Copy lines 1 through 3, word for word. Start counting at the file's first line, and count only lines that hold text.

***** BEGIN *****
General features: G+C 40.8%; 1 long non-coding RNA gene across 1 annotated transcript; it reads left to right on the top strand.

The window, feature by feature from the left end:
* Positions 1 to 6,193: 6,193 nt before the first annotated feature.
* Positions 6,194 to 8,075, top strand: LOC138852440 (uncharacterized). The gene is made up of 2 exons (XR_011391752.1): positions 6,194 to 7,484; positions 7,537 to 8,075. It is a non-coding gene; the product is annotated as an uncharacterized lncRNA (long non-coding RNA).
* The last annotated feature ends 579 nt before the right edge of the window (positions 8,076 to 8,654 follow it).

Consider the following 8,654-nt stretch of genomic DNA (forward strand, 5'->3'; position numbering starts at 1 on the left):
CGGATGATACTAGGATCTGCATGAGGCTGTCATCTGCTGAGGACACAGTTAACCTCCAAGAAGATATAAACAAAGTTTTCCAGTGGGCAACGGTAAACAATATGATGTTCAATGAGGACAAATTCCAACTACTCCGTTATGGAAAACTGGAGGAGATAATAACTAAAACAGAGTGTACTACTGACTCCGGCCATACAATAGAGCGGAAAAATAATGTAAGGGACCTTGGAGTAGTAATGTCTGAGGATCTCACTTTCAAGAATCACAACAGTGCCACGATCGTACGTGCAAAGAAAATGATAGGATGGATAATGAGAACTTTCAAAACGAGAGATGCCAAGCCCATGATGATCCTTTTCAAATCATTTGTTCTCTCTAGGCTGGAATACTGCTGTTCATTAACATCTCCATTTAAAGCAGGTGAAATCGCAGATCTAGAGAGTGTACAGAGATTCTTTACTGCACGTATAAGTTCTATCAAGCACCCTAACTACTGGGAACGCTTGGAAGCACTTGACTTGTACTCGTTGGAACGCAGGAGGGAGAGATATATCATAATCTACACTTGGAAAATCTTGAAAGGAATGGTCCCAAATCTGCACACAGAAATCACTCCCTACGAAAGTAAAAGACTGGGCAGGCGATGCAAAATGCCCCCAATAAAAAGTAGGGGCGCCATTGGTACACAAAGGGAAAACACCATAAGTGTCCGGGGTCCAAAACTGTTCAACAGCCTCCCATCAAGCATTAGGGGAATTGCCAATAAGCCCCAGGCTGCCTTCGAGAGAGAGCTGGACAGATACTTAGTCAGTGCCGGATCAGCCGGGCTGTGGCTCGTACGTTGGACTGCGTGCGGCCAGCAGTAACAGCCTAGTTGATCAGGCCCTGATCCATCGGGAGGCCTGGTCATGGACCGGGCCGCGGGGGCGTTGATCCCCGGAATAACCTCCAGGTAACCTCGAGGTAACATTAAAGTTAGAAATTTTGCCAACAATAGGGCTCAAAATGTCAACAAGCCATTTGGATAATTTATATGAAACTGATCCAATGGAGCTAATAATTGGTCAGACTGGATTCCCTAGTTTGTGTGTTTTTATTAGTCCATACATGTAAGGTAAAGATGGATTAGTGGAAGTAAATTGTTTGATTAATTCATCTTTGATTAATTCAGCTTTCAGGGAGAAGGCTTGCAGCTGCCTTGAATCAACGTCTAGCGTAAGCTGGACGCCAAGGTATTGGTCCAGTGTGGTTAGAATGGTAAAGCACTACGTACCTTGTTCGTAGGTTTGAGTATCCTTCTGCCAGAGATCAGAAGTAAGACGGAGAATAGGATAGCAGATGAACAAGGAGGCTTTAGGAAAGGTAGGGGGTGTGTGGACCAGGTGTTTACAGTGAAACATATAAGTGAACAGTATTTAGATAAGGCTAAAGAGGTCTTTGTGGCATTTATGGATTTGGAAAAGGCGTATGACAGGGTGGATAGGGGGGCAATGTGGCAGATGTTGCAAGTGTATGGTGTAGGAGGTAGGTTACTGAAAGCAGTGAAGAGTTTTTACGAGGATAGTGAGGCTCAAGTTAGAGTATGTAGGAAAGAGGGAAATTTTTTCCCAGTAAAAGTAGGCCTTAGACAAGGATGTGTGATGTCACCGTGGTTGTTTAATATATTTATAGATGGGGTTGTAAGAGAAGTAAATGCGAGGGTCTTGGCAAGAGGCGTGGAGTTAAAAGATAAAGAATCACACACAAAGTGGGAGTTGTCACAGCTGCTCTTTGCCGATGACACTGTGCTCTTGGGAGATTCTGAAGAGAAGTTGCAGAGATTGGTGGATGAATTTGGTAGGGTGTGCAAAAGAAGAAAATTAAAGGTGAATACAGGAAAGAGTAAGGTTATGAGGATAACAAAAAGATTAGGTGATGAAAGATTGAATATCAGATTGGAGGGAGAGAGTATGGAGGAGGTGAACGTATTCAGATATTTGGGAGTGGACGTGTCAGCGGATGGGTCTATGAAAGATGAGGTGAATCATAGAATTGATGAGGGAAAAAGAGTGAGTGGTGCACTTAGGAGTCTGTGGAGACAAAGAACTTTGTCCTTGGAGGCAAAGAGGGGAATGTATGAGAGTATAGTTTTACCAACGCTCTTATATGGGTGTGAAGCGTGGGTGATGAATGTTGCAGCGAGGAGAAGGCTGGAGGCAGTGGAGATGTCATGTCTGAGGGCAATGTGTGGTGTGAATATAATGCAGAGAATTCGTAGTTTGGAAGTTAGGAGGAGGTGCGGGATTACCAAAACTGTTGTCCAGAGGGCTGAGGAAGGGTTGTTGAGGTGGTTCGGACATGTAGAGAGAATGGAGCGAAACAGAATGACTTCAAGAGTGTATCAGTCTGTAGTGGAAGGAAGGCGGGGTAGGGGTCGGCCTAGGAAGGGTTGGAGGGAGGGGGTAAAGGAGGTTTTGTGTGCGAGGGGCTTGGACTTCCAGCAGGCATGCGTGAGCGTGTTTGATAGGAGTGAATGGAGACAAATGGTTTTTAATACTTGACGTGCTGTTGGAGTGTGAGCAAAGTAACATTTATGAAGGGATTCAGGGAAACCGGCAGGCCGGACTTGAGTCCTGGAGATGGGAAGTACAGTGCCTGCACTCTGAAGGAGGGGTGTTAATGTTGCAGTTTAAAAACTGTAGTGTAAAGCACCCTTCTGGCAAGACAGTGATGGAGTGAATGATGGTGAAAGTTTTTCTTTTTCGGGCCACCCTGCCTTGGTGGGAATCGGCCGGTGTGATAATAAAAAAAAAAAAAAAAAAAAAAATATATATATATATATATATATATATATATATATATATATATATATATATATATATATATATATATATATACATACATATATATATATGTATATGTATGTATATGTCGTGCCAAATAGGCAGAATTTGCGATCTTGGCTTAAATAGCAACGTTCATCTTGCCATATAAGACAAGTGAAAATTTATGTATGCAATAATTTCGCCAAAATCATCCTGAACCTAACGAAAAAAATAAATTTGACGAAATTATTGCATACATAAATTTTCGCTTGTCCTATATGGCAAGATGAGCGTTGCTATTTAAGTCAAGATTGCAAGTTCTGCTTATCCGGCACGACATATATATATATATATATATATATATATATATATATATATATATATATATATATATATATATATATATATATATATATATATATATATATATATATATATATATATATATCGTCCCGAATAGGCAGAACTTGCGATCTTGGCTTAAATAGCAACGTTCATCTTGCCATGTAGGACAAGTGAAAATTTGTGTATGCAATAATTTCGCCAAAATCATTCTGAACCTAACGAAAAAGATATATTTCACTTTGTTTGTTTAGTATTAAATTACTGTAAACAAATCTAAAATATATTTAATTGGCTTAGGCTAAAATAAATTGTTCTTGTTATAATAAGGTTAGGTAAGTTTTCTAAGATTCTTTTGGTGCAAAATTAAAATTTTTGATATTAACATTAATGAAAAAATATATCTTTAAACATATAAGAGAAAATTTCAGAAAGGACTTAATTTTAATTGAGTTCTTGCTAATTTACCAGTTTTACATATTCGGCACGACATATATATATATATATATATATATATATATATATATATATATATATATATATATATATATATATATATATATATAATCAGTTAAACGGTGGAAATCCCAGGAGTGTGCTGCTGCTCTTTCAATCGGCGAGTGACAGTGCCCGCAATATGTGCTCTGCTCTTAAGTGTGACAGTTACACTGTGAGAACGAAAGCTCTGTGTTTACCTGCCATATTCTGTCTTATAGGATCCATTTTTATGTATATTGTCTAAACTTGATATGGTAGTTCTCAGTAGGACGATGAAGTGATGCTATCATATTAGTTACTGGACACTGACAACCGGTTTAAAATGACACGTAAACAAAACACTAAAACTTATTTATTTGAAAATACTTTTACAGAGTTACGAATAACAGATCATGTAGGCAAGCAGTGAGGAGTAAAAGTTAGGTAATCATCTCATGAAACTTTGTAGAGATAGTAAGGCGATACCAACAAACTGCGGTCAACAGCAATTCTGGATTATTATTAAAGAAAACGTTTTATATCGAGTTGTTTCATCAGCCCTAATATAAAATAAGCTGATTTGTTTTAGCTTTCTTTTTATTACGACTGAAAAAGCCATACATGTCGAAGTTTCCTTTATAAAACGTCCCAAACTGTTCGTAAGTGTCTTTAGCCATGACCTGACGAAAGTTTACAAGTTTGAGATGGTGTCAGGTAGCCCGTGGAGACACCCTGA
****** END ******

General features: G+C 40.8%; 1 long non-coding RNA gene across 1 annotated transcript; it reads left to right on the top strand.

The window, feature by feature from the left end:
* Positions 1 to 6,193: 6,193 nt before the first annotated feature.